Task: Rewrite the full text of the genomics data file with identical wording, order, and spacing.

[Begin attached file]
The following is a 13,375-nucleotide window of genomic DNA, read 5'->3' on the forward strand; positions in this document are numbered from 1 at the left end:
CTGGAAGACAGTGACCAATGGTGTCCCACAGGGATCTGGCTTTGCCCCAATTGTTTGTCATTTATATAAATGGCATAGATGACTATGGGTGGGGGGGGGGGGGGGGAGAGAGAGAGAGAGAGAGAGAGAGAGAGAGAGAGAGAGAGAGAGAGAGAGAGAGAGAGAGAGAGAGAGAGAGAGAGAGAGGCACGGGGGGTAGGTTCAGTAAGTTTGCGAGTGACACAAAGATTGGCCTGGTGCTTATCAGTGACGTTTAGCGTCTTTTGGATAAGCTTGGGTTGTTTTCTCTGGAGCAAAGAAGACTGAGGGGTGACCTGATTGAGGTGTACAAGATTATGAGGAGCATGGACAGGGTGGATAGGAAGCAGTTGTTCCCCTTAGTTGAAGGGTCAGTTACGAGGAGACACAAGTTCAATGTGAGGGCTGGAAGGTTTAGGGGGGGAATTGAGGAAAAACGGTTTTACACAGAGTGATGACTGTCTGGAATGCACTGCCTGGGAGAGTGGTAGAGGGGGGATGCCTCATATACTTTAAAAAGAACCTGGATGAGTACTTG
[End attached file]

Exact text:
The following is a 13,375-nucleotide window of genomic DNA, read 5'->3' on the forward strand; positions in this document are numbered from 1 at the left end:
CTGGAAGACAGTGACCAATGGTGTCCCACAGGGATCTGGCTTTGCCCCAATTGTTTGTCATTTATATAAATGGCATAGATGACTATGGGTGGGGGGGGGGGGGGGGAGAGAGAGAGAGAGAGAGAGAGAGAGAGAGAGAGAGAGAGAGAGAGAGAGAGAGAGAGAGAGAGAGAGAGAGAGAGAGAGGCACGGGGGGTAGGTTCAGTAAGTTTGCGAGTGACACAAAGATTGGCCTGGTGCTTATCAGTGACGTTTAGCGTCTTTTGGATAAGCTTGGGTTGTTTTCTCTGGAGCAAAGAAGACTGAGGGGTGACCTGATTGAGGTGTACAAGATTATGAGGAGCATGGACAGGGTGGATAGGAAGCAGTTGTTCCCCTTAGTTGAAGGGTCAGTTACGAGGAGACACAAGTTCAATGTGAGGGCTGGAAGGTTTAGGGGGGGAATTGAGGAAAAACGGTTTTACACAGAGTGATGACTGTCTGGAATGCACTGCCTGGGAGAGTGGTAGAGGGGGGATGCCTCATATACTTTAAAAAGAACCTGGATGAGTACTTG